New UN report urges push to end problem of torture in Afghan detention facilities

25 February 2015

The Government of Afghanistan’s efforts to prevent torture and ill-treatment have shown some progress over the last two years but much more remains to be done, the United Nations Assistance Mission in Afghanistan (UNAMA) confirmed today as it released its latest report on the treatment of conflict-related detainees in Afghan custody.

UNAMA’s finding that torture of conflict-related detainees persists in spite of Government efforts over 2013-14 to address it is a source of serious concern,” said the UNAMA Human Rights Director, Georgette Gagnon, in a press release. “Continuing impunity for the use of torture allows torture to continue.”

The report – the third of its kind, and jointly produced with the Office of the UN High Commissioner for Human Rights (OHCHR) – is based on interviews with 790 conflict-related detainees between February 2013 and December 2014, and highlights ill-treatment and torture during the arrest and interrogation phases in numerous facilities across the country with many alleged members of the Taliban and other anti-Government groups subjected to “severe pain and suffering, aimed mainly at obtaining a confession or information.”

Overall, 16 methods of torture and ill-treatment were described including severe beatings with pipes, cables and sticks, suspension, electric shocks and near-asphyxiation. The report also documents a “persistent lack of accountability” with only one criminal prosecution for torture observed since 2010, despite numerous verified incidents raised with officials over the course of the reporting period.

Although torture is prohibited and criminalized under Afghanistan’s Constitution and laws and under international law, UNAMA’s findings note that the country’s National Directorate of Security and the Ministry of Interior accountability and oversight mechanisms remain “inadequate, lacking independence, authority, transparency and capacity.”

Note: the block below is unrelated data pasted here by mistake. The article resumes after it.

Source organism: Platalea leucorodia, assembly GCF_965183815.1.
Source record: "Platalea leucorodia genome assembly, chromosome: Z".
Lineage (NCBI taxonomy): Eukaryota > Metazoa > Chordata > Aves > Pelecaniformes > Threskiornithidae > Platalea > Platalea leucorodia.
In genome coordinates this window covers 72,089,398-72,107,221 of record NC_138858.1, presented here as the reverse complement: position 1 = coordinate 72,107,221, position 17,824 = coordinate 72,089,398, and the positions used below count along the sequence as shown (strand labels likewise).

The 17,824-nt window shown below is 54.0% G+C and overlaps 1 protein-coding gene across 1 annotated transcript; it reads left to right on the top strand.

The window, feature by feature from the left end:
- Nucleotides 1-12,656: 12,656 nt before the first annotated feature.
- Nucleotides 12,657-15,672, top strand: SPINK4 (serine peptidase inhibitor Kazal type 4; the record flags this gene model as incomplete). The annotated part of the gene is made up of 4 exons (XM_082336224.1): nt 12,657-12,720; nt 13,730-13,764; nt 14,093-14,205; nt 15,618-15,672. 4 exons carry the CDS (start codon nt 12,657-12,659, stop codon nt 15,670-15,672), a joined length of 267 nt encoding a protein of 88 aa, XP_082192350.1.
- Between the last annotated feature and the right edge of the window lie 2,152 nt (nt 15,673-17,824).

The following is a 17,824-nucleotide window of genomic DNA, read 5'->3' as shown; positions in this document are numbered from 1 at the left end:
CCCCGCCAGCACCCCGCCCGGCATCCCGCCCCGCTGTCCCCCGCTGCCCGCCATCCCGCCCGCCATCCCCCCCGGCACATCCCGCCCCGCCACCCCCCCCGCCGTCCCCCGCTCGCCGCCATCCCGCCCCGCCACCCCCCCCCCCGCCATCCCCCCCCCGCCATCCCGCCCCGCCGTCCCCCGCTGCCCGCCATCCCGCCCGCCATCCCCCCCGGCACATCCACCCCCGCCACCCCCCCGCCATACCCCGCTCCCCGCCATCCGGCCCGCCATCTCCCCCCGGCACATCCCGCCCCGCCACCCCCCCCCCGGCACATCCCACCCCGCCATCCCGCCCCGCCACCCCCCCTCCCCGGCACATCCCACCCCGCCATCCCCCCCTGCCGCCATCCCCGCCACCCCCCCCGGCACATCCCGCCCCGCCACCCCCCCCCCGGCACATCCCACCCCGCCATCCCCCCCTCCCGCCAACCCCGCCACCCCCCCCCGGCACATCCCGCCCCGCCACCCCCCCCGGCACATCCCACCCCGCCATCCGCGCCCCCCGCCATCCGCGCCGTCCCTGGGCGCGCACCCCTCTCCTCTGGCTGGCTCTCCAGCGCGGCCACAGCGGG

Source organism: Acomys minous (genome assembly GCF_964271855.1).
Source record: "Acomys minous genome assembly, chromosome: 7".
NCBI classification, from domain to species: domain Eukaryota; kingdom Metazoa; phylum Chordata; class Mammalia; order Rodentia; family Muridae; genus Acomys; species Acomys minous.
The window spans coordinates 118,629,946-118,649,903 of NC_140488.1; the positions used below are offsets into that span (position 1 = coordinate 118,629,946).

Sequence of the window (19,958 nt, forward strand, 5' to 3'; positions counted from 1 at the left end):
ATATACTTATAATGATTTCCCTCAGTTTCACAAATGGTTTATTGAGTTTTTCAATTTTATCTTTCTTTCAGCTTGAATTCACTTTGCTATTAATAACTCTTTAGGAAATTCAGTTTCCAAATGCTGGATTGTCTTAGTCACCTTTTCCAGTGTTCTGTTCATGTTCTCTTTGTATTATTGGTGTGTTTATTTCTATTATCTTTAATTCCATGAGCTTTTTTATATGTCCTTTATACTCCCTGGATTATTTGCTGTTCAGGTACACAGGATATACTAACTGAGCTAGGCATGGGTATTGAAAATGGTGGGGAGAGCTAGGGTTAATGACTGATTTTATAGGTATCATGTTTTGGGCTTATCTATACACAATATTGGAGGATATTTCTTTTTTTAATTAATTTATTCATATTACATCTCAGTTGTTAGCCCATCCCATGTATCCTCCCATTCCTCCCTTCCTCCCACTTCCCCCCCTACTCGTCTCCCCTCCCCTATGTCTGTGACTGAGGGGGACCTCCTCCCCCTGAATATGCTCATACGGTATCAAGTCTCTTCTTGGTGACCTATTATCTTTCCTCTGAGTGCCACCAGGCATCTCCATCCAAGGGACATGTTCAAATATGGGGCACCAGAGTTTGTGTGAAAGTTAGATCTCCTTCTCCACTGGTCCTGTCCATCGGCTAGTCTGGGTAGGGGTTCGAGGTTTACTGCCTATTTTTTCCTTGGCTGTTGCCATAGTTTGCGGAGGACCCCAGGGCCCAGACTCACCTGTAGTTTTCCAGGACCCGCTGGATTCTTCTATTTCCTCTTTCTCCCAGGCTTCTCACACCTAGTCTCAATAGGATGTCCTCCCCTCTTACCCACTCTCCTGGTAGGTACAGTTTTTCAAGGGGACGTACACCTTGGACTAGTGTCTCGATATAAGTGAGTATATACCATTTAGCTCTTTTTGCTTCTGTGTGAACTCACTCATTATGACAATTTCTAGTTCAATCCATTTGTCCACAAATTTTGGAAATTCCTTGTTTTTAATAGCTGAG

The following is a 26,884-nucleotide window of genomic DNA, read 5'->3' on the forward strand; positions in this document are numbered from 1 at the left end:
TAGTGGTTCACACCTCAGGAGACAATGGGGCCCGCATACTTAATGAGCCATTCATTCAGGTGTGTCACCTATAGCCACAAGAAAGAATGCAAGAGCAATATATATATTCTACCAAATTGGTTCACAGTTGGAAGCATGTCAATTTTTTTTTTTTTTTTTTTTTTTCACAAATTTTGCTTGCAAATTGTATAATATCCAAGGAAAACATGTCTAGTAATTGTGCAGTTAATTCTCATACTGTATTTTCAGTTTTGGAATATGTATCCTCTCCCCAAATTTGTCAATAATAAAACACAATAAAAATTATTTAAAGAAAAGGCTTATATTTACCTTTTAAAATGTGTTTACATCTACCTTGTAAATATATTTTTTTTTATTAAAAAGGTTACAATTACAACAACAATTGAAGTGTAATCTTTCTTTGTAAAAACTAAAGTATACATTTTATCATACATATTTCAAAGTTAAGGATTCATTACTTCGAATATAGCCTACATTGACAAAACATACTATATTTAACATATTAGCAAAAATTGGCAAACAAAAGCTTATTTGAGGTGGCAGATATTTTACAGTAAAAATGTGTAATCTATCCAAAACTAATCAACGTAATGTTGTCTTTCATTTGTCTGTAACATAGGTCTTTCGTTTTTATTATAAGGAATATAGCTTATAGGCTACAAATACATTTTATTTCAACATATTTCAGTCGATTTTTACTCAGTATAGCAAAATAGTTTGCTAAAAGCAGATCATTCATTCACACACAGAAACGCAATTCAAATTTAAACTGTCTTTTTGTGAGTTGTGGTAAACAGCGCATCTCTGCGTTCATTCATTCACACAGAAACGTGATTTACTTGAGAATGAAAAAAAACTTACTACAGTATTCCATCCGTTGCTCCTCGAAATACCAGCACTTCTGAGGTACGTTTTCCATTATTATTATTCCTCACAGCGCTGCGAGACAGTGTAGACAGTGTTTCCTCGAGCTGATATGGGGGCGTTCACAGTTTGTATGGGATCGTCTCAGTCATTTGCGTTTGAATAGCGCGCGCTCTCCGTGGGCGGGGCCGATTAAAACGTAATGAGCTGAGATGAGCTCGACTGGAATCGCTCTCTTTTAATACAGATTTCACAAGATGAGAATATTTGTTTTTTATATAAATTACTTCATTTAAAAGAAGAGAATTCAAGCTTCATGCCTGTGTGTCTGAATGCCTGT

“Accountability – particularly the prosecution of both those who perpetrate and administer torture, and those who order or condone it – is a key means of signalling political commitment at the highest levels to end it,” Ms. Gagnon continued.

Twenty out of 71 interviewed detainees reported having experienced torture or ill-treatment following their transfer to Afghan custody in 2013-14, including in Afghan facilities the International Security Assistance Force had certified as not using torture. Moreover, the report points out that many Afghan security and police officials interviewed appeared not to accept that torture is illegal, instead viewing it as an appropriate method by which to extract valuable information.

“Torture is a very serious crime, for which there can be no justification. The international prohibition is absolute,” UN High Commissioner for Human Rights Zeid Ra’ad Al Hussein stressed in the press release. “We have seen many examples showing how its use undermines national security and proves counter-productive.”

In addition, he pointed out that both the Afghan Constitution and the Criminal Procedure Code include due process guarantees to protect detainees from the use of torture and ill-treatment, including the prohibition of using evidence gained through torture.

Nevertheless, the report also shows a 14 per cent decrease in the number of detainees tortured or ill-treated compared to the previous reporting period.

Nicholas Haysom, the UN Secretary-General’s Special Representative for Afghanistan and head of UNAMA, confirmed the Mission’s steadfast willingness to assist the authorities in improving accountability mechanisms in an effort to further reduce the instance of torture across the country.

“UNAMA welcomes the incoming Government’s commitment to implement a new national plan on elimination of torture,” he said. “We support – and can assist as requested – this comprehensive approach to eliminate torture and ill-treatment in Government of Afghanistan facilities.”


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